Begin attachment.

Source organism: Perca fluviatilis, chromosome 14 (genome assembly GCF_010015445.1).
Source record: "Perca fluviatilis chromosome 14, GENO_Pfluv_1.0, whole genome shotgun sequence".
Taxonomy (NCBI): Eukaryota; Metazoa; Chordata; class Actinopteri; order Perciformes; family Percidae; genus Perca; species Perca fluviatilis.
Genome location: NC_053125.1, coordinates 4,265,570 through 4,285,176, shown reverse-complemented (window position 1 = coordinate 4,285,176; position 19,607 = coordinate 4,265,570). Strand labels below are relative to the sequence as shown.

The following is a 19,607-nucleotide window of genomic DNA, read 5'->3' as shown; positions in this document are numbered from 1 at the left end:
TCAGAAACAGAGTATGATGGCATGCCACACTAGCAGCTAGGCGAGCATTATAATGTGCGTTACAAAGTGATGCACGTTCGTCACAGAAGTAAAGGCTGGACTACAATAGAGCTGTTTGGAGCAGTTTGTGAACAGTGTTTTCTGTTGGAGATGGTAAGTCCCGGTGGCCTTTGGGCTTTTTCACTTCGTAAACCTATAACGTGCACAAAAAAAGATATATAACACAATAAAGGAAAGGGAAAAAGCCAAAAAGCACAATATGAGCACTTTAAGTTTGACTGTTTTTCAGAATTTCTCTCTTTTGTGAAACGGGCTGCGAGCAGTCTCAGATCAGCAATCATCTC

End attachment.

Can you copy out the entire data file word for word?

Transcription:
Source organism: Perca fluviatilis, chromosome 14 (genome assembly GCF_010015445.1).
Source record: "Perca fluviatilis chromosome 14, GENO_Pfluv_1.0, whole genome shotgun sequence".
Taxonomy (NCBI): Eukaryota; Metazoa; Chordata; class Actinopteri; order Perciformes; family Percidae; genus Perca; species Perca fluviatilis.
Genome location: NC_053125.1, coordinates 4,265,570 through 4,285,176, shown reverse-complemented (window position 1 = coordinate 4,285,176; position 19,607 = coordinate 4,265,570). Strand labels below are relative to the sequence as shown.

The following is a 19,607-nucleotide window of genomic DNA, read 5'->3' as shown; positions in this document are numbered from 1 at the left end:
TCAGAAACAGAGTATGATGGCATGCCACACTAGCAGCTAGGCGAGCATTATAATGTGCGTTACAAAGTGATGCACGTTCGTCACAGAAGTAAAGGCTGGACTACAATAGAGCTGTTTGGAGCAGTTTGTGAACAGTGTTTTCTGTTGGAGATGGTAAGTCCCGGTGGCCTTTGGGCTTTTTCACTTCGTAAACCTATAACGTGCACAAAAAAAGATATATAACACAATAAAGGAAAGGGAAAAAGCCAAAAAGCACAATATGAGCACTTTAAGTTTGACTGTTTTTCAGAATTTCTCTCTTTTGTGAAACGGGCTGCGAGCAGTCTCAGATCAGCAATCATCTC